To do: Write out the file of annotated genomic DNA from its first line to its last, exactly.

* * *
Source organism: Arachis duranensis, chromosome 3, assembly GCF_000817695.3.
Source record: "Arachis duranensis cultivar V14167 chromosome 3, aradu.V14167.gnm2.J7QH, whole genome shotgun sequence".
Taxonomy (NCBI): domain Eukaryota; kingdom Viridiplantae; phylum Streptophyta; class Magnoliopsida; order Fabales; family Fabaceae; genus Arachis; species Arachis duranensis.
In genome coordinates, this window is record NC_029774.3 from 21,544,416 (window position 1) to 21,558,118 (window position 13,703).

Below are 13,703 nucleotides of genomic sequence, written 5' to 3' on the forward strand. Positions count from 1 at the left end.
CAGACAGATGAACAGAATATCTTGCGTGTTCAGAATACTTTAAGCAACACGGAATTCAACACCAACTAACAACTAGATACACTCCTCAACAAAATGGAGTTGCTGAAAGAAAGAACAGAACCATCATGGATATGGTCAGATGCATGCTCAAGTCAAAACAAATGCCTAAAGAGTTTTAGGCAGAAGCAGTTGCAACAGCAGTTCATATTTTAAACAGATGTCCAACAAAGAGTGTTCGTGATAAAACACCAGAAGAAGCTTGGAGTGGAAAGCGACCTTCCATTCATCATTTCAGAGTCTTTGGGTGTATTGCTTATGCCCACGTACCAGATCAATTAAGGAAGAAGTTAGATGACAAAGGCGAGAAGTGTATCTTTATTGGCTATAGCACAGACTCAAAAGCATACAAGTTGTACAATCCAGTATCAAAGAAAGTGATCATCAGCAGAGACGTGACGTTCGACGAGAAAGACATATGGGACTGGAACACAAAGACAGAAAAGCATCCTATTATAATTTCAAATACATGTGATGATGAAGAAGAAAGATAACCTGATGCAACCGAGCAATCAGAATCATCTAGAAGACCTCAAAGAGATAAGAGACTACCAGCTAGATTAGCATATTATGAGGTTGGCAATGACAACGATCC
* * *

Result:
Source organism: Arachis duranensis, chromosome 3, assembly GCF_000817695.3.
Source record: "Arachis duranensis cultivar V14167 chromosome 3, aradu.V14167.gnm2.J7QH, whole genome shotgun sequence".
Taxonomy (NCBI): domain Eukaryota; kingdom Viridiplantae; phylum Streptophyta; class Magnoliopsida; order Fabales; family Fabaceae; genus Arachis; species Arachis duranensis.
In genome coordinates, this window is record NC_029774.3 from 21,544,416 (window position 1) to 21,558,118 (window position 13,703).

Below are 13,703 nucleotides of genomic sequence, written 5' to 3' on the forward strand. Positions count from 1 at the left end.
CAGACAGATGAACAGAATATCTTGCGTGTTCAGAATACTTTAAGCAACACGGAATTCAACACCAACTAACAACTAGATACACTCCTCAACAAAATGGAGTTGCTGAAAGAAAGAACAGAACCATCATGGATATGGTCAGATGCATGCTCAAGTCAAAACAAATGCCTAAAGAGTTTTAGGCAGAAGCAGTTGCAACAGCAGTTCATATTTTAAACAGATGTCCAACAAAGAGTGTTCGTGATAAAACACCAGAAGAAGCTTGGAGTGGAAAGCGACCTTCCATTCATCATTTCAGAGTCTTTGGGTGTATTGCTTATGCCCACGTACCAGATCAATTAAGGAAGAAGTTAGATGACAAAGGCGAGAAGTGTATCTTTATTGGCTATAGCACAGACTCAAAAGCATACAAGTTGTACAATCCAGTATCAAAGAAAGTGATCATCAGCAGAGACGTGACGTTCGACGAGAAAGACATATGGGACTGGAACACAAAGACAGAAAAGCATCCTATTATAATTTCAAATACATGTGATGATGAAGAAGAAAGATAACCTGATGCAACCGAGCAATCAGAATCATCTAGAAGACCTCAAAGAGATAAGAGACTACCAGCTAGATTAGCATATTATGAGGTTGGCAATGACAACGATCC